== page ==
The couple of fresh lattés and croissants offered by the flight attendant leave me lighten up, I turn on the computer and I find in My Pictures the folder called Broad Peak 2007, I watch the pictures again and I notice that in them I am always happy, always smiling. 

Now when I remember this last expedition of just seven weeks ago I feel happy because I was there happy, I feel joyful because I was there joyful.                        

What is the meaning for me to climb the same mountain by the same route for the second time, knowing that it is always demanding while you feel useless above seven thousand meters?

When I see myself in each of the pictures I find the answer.  It has meant identical illusion, the same enthusiasm and with the same will as if it was my first mountain, my first eight-thousand.  That is the key to enjoy that which we could catalog as routine, which we use to lay a cold and pale tombstone, over the most appreciated gifts of any human alive: the capacity to amaze, that same capacity that we sometimes wrongly think belongs only to children.  To have the possibility to be surprised each day is an act of humbleness, to believe everything is already know is an act of pride which keeps us from growing, to improve and, in its most important and deep form, to enjoy and be happy.  It is an act of humbleness to give ourselves each day as a blank sheet which is going to be written by the lessons of the universe and life, by everything in the list, by the most prosaic and the greatest. 

It is true that I have climbed Broad Peak in 1998 and that the Baltoro Glacier, which leads to this mountain and others of the three highest in the world, was going to be covered for the fourth time.  But when I accepted the proposal of going with my dear teammate Edurne Pasaban I was aware that I had to go back as a blank sheet.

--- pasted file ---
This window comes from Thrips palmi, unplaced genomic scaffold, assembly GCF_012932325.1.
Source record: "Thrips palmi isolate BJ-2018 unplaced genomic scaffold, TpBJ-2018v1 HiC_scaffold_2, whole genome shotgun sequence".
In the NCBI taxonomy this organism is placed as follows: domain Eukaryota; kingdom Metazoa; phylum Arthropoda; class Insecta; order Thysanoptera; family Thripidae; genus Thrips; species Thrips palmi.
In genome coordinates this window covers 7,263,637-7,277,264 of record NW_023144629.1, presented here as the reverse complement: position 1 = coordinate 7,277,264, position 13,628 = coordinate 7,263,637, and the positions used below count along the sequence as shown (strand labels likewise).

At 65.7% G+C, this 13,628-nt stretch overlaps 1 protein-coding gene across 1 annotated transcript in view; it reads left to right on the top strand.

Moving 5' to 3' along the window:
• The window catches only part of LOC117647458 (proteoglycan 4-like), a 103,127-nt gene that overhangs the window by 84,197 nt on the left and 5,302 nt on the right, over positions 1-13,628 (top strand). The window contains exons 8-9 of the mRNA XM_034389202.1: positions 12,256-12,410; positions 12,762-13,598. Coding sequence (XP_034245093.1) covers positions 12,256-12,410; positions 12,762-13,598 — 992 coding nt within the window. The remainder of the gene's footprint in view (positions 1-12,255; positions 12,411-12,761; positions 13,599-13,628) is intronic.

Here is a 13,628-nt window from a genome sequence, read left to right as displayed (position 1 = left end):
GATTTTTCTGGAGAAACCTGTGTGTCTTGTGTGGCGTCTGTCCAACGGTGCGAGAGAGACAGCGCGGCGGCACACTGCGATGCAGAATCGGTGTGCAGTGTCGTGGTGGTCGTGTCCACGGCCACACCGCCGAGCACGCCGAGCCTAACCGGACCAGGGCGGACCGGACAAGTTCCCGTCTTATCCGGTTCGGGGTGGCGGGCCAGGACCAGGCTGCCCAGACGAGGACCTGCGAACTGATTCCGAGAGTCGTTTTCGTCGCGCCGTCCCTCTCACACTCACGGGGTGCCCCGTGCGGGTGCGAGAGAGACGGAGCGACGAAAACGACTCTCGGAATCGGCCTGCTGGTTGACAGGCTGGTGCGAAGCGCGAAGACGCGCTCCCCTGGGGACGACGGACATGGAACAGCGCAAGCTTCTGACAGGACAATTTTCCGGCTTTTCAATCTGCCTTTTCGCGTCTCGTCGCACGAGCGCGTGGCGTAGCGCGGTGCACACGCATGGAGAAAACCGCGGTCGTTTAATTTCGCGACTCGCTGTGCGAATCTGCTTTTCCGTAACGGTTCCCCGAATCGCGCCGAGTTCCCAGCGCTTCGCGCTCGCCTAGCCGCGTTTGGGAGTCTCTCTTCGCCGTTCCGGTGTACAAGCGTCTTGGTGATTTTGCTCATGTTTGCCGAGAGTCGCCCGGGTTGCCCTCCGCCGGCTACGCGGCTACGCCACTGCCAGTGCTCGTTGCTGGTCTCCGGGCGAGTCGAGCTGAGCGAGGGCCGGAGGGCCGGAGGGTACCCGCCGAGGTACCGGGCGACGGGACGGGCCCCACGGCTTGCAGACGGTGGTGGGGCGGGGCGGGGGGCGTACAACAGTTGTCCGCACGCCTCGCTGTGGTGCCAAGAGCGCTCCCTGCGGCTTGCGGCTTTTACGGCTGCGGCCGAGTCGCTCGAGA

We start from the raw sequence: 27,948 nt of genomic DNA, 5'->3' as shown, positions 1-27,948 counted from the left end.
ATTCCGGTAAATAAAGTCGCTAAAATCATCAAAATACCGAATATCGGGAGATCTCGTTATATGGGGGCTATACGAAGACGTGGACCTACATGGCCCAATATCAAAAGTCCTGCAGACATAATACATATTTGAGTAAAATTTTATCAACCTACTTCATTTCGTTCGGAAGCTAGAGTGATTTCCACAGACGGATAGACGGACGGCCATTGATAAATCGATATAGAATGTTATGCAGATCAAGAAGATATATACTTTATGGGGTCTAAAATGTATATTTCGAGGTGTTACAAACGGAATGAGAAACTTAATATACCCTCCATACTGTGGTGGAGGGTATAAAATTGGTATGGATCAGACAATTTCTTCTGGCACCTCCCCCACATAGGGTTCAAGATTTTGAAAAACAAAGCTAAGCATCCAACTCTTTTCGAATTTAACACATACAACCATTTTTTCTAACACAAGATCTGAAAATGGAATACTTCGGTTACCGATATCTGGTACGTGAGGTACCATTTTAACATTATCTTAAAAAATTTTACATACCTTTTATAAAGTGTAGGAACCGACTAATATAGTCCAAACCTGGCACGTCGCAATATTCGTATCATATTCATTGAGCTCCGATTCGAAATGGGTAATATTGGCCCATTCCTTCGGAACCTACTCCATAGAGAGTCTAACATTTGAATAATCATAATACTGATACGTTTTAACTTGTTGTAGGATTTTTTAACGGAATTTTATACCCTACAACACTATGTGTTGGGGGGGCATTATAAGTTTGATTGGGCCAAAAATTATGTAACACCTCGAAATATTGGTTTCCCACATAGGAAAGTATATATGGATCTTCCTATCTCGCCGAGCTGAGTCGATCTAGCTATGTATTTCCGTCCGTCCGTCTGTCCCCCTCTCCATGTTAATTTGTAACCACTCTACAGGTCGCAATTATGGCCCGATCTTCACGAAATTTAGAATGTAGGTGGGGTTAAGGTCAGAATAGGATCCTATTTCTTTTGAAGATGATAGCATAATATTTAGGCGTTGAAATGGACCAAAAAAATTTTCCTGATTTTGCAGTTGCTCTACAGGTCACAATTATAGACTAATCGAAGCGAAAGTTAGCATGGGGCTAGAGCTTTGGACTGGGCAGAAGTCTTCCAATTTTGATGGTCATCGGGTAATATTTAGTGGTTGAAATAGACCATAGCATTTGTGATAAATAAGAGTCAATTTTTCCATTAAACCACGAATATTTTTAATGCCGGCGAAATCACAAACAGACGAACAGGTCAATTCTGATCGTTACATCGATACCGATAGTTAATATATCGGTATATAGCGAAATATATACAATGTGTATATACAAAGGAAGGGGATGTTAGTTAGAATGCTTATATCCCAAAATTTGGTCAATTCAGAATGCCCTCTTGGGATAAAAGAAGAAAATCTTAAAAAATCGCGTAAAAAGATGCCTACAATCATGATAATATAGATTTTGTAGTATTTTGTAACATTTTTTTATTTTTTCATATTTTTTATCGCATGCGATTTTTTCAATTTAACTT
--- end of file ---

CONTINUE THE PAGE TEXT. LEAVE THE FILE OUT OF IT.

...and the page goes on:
It is good I did it and then the light, the wind, the colors of dawns and dusks, the silver of the moon, the faces of baltis, their songs and their dances, the wind and cold of the summit day, and finally the happiness, the hugs and happiness of the summit of Broad Peak wrote new words for me, new paragraphs, new verses. 

To push away the fetid odor of routine there is the fresh breath of the things that have to be made with love, the capacity of being able to reinvent each time it is necessary, the intelligence of not losing grace to be amazed just like kids, and above all the humbleness of wanting to learn always. 

At noon on last July 12 I was on the summit of Broad Peak with the same illusion and the same smile as always.  Now I am on my way to Shisha Pangma for the second time, again with Edurne, with an added value: we will climb by the north face (in 2004 I did is by the demanding south face), so the advantage is even greater. 

Let’s hope that the colors, the images, the light, the sun and the wind of Shisha Pangma will write more verses on my blank sheet.

Ivan Vallejo Ricaurte

EXPEDITIONEER 

Translated form Spanish by Jorge Rivera